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Flexor Digitorum Longus
Muscular System

Flexor Digitorum Longus

Flexor longus digitorum

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Quick Facts

Origin: Posterior surface of tibia, inferior to soleal line.

Insertion: Plantar aspects of bases of the distal phalanges of the second, third, fourth, and little toes

Action: Flexes second, third, fourth, and little toes; plantarflexes foot at ankle joint.

Innervation: Tibial nerve (L5-S2).

Arterial Supply: Posterior tibial artery.

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Origin

The flexor digitorum longus muscle originates from the medial aspect of the area of the posterior surface of the tibia that is located inferior to the soleal line.

Insertion

The fibers of the flexor digitorum longus muscle travel inferiorly to the foot and insert, via four separate tendons, onto the plantar aspects of the bases of distal phalanges of the second, third, fourth, and little toes.

Key Features & Anatomical Relations

The flexor digitorum longus muscle is one of the muscles of the deep part of the posterior compartment of the leg. It is a long, narrow, bipennate type of skeletal muscle. In the distal one third of the leg, the muscle belly gives rise to a tendon that travels inferiorly towards the malleolar groove of the tibia. The tendon hooks around the groove, changing its line of pull to a more anteroinferior direction. This tendon then travels deep to the flexor retinaculum of foot, posterior to the adjacent tendon of tibialis posterior, where it passes through the tendinous sheath of flexor digitorum longus muscle.

Within the plantar part of the foot, the tendon travels anterolaterally and divides into four tendons. Each tendon travels deep to the tendons of the flexor digitorum brevis muscle. The tendons of both muscles travel through the fibrous sheaths that are found along the plantar aspects of the second, third, fourth and little toes. Along each proximal phalanx, the tendons of the flexor digitorum longus pass through the tendons of the flexor digitorum brevis, and then travel to their insertion sites.

Within the posterior compartment of the leg, the flexor digitorum longus muscle is located:

- anterior to the transverse intermuscular septum of leg and the soleus muscle;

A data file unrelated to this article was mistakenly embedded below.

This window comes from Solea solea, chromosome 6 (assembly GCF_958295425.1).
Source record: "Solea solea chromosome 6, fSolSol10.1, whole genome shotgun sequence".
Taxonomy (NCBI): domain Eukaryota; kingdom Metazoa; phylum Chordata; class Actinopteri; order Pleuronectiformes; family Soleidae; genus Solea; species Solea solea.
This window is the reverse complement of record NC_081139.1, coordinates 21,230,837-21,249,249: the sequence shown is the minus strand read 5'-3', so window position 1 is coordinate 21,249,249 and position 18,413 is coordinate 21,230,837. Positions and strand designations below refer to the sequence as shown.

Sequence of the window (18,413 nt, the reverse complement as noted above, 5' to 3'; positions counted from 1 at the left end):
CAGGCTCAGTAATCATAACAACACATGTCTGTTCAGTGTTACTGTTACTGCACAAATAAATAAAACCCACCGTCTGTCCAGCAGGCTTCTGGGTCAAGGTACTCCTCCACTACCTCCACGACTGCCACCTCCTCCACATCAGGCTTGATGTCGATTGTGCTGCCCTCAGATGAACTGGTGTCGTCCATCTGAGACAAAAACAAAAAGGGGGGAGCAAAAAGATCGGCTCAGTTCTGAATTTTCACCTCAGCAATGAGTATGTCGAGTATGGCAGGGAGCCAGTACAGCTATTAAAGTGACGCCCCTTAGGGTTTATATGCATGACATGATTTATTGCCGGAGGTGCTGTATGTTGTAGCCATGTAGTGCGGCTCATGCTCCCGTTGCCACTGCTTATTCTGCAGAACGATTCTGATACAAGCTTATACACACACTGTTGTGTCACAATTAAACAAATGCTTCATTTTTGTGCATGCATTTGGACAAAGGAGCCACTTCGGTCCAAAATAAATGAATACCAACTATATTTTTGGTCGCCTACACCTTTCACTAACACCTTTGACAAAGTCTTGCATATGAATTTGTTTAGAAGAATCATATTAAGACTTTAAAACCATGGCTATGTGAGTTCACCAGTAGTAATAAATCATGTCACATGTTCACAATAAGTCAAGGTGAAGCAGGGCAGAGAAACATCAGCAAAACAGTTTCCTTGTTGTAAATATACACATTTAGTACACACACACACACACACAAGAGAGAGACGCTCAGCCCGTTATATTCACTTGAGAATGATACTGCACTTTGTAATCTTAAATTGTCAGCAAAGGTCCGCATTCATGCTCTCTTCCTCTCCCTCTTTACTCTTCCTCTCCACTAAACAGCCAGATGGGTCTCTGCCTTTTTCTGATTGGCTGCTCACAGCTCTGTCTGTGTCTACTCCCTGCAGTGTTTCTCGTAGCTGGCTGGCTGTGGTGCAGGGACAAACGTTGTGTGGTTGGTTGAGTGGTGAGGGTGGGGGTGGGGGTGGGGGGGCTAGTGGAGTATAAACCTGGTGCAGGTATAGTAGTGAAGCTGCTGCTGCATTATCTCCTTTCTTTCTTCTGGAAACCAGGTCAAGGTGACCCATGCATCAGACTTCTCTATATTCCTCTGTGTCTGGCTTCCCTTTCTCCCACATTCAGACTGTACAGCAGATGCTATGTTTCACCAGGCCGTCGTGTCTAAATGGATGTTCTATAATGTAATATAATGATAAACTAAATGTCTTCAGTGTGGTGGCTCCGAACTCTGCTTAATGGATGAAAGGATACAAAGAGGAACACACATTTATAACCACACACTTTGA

- posterior to the tibia;

- medial to the flexor hallucis longus and tibialis posterior muscles, the posterior tibial vessels, and the tibial nerve.

Within the plantar part of the foot:

- the tendon of the flexor digitorum longus is located superficial to the tendon of the flexor hallucis longus and deep to the abductor hallucis and flexor digitorum brevis muscles;

- each of the four lumbrical muscles of the foot originates from each of the four tendons of the flexor digitorum longus;

- the quadratus plantae muscle inserts onto the tendons of the flexor digitorum longus.

The flexor digitorum longus muscle is one of five structures that pass posterior to the medial malleolus. From anterior to posterior, these are the tibialis posterior muscle, flexor digitorum longus muscle, posterior tibial artery, tibial nerve, and flexor hallucis longus muscle.

Actions & Testing

The flexor digitorum longus muscle is involved in multiple actions:

- flexes the distal phalanges at the distal interphalangeal joints of the second, third, fourth and little toes;

- flexes the middle phalanges at the proximal interphalangeal joints of the same toes;

- flexes the proximal phalanges at the metatarsophalangeal joints of the same toes;

- plantarflexes the foot at the ankle joint;

- helps stabilize the longitudinal arch of the foot (Sinnatamby, 2011).

The flexor digitorum longus muscle cannot be tested in isolation; therefore it is tested simultaneously with the flexor digitorum brevis muscle by flexing the second, third, fourth, and little toes against resistance, during which its tendons can be palpated (Standring, 2016).

List of Clinical Correlates

- Hammer toe deformities

References

Sinnatamby, C. S. (2011) Last's Anatomy: Regional and Applied. ClinicalKey 2012: Churchill Livingstone/Elsevier.

Standring, S. (2016) Gray's Anatomy: The Anatomical Basis of Clinical Practice. Gray's Anatomy Series 41st edn.: Elsevier Limited.

Learn more about this topic from other Elsevier products

Flexor Digitorum Longus Muscle

ScienceDirect image

The four lumbrical muscles arise from the medial side of the tendons of the flexor digitorum longus muscle, pass to the medial side of each toe, and insert on the capsule of the MTP joint and on the dorsal expansion of the extensor tendon of the lateral four toes.

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